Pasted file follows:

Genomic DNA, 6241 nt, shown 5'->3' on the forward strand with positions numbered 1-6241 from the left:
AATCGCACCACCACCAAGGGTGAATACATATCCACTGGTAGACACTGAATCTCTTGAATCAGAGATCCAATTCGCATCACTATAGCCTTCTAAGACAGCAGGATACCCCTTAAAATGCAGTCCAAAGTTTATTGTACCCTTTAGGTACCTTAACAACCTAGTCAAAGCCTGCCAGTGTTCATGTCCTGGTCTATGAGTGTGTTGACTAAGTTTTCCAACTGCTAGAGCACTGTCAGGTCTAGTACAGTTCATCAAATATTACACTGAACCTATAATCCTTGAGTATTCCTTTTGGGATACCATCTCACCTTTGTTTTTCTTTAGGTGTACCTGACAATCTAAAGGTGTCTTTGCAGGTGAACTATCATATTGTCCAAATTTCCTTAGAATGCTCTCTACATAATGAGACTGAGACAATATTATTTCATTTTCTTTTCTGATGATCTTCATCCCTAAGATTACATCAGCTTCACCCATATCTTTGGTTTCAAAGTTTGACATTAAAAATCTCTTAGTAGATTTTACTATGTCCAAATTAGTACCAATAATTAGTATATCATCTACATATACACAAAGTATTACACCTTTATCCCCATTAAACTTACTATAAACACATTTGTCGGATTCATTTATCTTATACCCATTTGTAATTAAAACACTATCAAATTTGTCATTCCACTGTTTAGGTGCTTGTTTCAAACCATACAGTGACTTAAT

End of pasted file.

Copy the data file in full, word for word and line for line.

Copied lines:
Genomic DNA, 6241 nt, shown 5'->3' on the forward strand with positions numbered 1-6241 from the left:
AATCGCACCACCACCAAGGGTGAATACATATCCACTGGTAGACACTGAATCTCTTGAATCAGAGATCCAATTCGCATCACTATAGCCTTCTAAGACAGCAGGATACCCCTTAAAATGCAGTCCAAAGTTTATTGTACCCTTTAGGTACCTTAACAACCTAGTCAAAGCCTGCCAGTGTTCATGTCCTGGTCTATGAGTGTGTTGACTAAGTTTTCCAACTGCTAGAGCACTGTCAGGTCTAGTACAGTTCATCAAATATTACACTGAACCTATAATCCTTGAGTATTCCTTTTGGGATACCATCTCACCTTTGTTTTTCTTTAGGTGTACCTGACAATCTAAAGGTGTCTTTGCAGGTGAACTATCATATTGTCCAAATTTCCTTAGAATGCTCTCTACATAATGAGACTGAGACAATATTATTTCATTTTCTTTTCTGATGATCTTCATCCCTAAGATTACATCAGCTTCACCCATATCTTTGGTTTCAAAGTTTGACATTAAAAATCTCTTAGTAGATTTTACTATGTCCAAATTAGTACCAATAATTAGTATATCATCTACATATACACAAAGTATTACACCTTTATCCCCATTAAACTTACTATAAACACATTTGTCGGATTCATTTATCTTATACCCATTTGTAATTAAAACACTATCAAATTTGTCATTCCACTGTTTAGGTGCTTGTTTCAAACCATACAGTGACTTAAT